A security researcher has claimed that Facebook Messenger had a security flaw allowing attackers to learn who users have been chatting to in the messaging platform.
Ron Masas, an Imperva security researcher, reveals that a year ago, the company’s researchers discovered that hackers could use “any website to expose who you have been messaging with.”
Masas explains that hackers could know who Messenger users have been talked to by targeting their web browser and exploiting iframe elements. If, for example, the user “sent a message to a bot to order a pizza,” attackers would know.
He went on to say that the vulnerability could harm “high-profile targets to figure out who they’ve had a conversation with.”
With regard to the extent of the security flaw, the researcher says attackers could learn which friends a user contacted and which were not in a user’s contact list. It’s worth noting that potential hackers could not access chat histories or conversations.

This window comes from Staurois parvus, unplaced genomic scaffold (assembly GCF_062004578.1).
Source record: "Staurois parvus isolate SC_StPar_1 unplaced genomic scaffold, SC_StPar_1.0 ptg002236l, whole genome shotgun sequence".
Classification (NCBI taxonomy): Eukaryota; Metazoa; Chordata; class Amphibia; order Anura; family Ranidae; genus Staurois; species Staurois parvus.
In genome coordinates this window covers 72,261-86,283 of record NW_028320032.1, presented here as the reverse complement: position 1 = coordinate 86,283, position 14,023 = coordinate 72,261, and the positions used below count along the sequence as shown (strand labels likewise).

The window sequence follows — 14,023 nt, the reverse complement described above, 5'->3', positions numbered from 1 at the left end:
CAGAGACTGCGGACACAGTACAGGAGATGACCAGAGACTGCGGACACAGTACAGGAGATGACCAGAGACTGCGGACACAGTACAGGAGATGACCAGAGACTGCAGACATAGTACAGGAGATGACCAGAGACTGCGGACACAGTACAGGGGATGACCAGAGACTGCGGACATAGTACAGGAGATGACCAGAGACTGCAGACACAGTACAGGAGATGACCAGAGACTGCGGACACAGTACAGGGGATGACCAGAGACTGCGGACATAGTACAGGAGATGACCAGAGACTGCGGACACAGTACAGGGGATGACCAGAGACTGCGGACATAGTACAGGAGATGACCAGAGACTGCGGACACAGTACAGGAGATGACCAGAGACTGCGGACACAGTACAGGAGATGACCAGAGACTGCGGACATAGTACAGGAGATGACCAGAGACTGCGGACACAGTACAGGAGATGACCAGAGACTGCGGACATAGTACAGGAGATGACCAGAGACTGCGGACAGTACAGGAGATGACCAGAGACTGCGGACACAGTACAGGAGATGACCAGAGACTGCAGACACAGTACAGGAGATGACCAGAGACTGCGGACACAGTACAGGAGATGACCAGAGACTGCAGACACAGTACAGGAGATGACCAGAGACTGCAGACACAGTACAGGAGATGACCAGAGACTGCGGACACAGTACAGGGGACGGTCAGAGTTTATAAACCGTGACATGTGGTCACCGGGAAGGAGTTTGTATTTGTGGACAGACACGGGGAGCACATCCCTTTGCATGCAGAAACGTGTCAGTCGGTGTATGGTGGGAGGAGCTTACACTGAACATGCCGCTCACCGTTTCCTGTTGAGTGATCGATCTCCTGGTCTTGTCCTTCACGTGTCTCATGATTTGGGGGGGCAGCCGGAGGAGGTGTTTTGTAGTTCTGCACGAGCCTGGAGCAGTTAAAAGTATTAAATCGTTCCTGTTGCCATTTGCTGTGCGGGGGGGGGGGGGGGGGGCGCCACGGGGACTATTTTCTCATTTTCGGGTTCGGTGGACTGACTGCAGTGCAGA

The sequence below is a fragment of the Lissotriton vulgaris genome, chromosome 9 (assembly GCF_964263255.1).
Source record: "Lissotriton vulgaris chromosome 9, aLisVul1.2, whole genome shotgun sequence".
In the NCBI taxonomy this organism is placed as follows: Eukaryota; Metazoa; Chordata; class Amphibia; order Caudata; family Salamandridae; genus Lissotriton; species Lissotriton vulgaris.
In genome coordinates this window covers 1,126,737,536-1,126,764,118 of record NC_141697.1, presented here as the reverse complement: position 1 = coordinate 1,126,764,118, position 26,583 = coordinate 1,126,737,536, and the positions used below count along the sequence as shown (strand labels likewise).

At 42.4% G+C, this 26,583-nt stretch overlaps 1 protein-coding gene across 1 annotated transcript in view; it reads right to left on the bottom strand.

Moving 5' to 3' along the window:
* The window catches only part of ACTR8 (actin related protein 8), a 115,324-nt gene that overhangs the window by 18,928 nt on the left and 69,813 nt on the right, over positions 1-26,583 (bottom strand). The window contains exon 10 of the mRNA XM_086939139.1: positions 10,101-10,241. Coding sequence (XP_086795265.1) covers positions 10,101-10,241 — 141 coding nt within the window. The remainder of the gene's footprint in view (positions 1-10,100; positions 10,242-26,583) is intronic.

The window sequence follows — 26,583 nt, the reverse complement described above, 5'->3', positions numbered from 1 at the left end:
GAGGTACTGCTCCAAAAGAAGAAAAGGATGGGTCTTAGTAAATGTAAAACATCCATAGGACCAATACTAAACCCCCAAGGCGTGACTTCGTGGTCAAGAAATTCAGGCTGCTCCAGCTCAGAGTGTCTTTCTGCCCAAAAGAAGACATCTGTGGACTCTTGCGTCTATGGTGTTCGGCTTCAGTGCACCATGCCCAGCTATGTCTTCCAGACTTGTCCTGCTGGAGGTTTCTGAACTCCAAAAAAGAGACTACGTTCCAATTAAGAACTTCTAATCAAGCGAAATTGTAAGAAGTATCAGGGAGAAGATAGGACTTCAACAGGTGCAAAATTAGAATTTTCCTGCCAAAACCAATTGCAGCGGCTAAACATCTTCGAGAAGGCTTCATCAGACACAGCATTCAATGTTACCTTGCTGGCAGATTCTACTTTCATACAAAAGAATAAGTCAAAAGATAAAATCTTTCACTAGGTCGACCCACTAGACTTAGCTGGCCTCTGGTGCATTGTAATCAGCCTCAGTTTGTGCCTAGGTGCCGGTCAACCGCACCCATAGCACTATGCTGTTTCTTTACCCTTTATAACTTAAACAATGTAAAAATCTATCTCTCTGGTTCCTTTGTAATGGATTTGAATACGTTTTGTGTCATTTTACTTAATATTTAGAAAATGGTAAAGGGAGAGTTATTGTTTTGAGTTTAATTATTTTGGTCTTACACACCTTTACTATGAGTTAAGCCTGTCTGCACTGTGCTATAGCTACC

The firm reported the said Messenger bug to Facebook back in May, and it was eventually patched.
A Facebook representative told CNET that Masa’s report “stems from the way web browsers handle content embedded in webpages and is not specific to Facebook.”
The spokesperson says they already sent recommendations to relevant web standards groups and browser makers. The goal is to encourage these firms to take measures to prevent this type of issue from happening in other web applications down the line.
Messenger’s web version has already been updated to make sure “this browser behavior isn’t triggered on our service,” the representative added.
This is not the first time the Mark Zuckerberg-led firm has found itself in hot waters. In fact, in December last year, another Facebook vulnerability surfaced, which exposed uploaded but not published photos of nearly 7 million users to over 1,500 apps linked with Facebook. A blog post from the company explains that the bug stemmed from an application program interface error brought by an update.
So what are your thoughts on the above-mentioned Facebook vulnerability? Let us know your thoughts in the comments section below.